Monday, July 02, 2007

Olympic gold medalist abandons God, has never been happier

British Olympic gold medalist Jonathan Edwards, whose faith in Christianity led him to excel in sports, has abandoned his Christianity in his retirement. The Times Online has a very interesting interview with him, in which he says that he didn't take time to consider the philosophical foundations or evidence for Christianity when he was so focused on his sports career, but once he retired from athletics, he found the time to question, which led him to nonbelief:
“But when I retired, something happened that took me by complete surprise. I quickly realised that athletics was more important to my identity than I believed possible. I was the best in the world at what I did and suddenly that was not true any more. With one facet of my identity stripped away, I began to question the others and, from there, there was no stopping. The foundations of my world were slowly crumbling.”
“Once you start asking yourself questions like, ‘How do I really know there is a God?’ you are already on the path to unbelief,” Edwards says. “During my documentary on St Paul, some experts raised the possibility that his spectacular conversion on the road to Damascus might have been caused by an epileptic fit. It made me realise that I had taken things for granted that were taught to me as a child without subjecting them to any kind of analysis. When you think about it rationally, it does seem incredibly improbable that there is a God.”
Now that he has abandoned his faith, he is not unhappy about it:
The upheaval of recent months has not left Edwards emotionally scarred, at least not visibly. “I am not unhappy about the fact that there might not be a God,” he says. “I don’t feel that my life has a big, gaping hole in it. In some ways I feel more human than I ever have. There is more reality in my existence than when I was full-on as a believer. It is a completely different world to the one I inhabited for 37 years, so there are feelings of unfamiliarity.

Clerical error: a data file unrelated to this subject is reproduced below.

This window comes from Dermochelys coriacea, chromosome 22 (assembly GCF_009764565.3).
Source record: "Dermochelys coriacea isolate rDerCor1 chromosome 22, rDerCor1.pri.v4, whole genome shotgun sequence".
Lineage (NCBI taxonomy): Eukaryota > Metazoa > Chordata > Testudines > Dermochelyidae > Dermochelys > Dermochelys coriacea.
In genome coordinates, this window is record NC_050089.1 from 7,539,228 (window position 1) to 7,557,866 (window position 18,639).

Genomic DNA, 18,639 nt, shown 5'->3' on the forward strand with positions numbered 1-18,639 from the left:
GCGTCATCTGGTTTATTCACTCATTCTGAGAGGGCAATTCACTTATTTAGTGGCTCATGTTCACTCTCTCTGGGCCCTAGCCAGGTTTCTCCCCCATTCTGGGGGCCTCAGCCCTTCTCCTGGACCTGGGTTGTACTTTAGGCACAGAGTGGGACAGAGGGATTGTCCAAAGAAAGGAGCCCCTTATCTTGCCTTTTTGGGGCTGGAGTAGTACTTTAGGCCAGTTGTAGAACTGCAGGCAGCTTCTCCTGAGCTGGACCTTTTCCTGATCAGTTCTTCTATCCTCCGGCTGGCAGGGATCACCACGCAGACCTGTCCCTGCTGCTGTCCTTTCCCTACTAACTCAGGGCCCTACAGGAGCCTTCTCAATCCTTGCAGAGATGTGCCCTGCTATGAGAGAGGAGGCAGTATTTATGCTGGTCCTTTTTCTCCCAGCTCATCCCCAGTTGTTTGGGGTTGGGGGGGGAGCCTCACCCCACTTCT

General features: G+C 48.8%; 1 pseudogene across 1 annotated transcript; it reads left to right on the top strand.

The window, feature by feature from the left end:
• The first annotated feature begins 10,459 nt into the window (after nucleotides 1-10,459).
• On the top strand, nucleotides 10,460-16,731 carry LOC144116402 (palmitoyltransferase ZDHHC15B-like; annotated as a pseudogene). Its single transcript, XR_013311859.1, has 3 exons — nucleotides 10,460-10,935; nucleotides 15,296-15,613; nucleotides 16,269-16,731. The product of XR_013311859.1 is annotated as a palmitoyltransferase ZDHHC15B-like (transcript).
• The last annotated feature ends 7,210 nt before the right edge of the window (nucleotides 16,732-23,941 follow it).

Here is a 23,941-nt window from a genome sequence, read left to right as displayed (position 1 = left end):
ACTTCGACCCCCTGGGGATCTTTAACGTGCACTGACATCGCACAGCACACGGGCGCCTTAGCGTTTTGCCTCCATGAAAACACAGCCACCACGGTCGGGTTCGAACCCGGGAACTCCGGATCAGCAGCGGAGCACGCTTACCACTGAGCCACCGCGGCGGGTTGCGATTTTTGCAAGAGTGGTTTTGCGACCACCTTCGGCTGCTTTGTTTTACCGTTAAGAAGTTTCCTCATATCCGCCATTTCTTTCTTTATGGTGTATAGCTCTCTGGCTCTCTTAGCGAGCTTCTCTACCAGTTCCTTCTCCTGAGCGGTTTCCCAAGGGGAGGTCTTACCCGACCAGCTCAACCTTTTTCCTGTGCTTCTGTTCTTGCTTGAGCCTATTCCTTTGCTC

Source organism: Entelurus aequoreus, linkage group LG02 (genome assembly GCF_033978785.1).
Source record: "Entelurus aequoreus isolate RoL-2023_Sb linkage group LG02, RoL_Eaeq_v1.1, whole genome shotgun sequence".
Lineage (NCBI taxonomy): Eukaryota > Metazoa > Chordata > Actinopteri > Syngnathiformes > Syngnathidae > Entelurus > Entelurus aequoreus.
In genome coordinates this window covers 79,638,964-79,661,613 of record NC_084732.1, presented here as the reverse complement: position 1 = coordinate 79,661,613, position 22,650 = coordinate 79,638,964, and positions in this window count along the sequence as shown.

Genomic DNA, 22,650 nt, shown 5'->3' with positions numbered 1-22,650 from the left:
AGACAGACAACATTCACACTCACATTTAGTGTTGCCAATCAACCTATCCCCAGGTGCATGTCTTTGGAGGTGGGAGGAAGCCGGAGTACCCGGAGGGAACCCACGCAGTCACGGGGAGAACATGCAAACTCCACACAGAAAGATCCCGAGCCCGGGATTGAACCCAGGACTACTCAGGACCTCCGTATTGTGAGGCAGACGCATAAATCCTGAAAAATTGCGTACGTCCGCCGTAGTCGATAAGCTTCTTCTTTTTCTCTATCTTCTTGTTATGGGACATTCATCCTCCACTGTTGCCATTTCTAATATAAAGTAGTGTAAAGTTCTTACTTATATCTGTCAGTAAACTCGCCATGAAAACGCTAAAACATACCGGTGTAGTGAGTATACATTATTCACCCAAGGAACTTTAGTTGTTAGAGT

I've posted some different quotes from the interview at the Secular Outpost.

It's my impression that Edwards was a typical Christian in that his faith was not a position he held on the basis of evidence, but one he found himself in because of his upbringing, but never challenged. Once in a position where he began to question, he found he didn't have good reasons for what he believed, and had the integrity to stop believing.

(Hat tip to Ed Babinski.)


Leo said...

I would caution, though, that you do not get too excited – God does not forsake His people; wasn’t that, after all, the meaning of the Prodigal Son Parable? Major life change affects people differently; it may be that Mr. Edwards needs time to reassess his belief system. He may like the prodigal yet return home.

Jim Lippard said...


If Jonathan Edwards returns to Christianity after study of the evidence persuades him that's correct, then at least he will be a Christian who knows why he believes what he does.

If only everyone would put their worldviews to the test, rather than believing without reason, we'd all be better off.

David said...

I agree entirely that if all people would put their faith to the test the world would be better off. We must all test the reasons for our belief in any thing.

Now, I would like to question how much Mr. Edwards has really thought about this issue when he makes a statement like
"When you think about it rationally, it does seem incredibly improbable that there is a God."

Since when could one rationally say the existence of anything was improbable. And how does one calculate the probability of existence?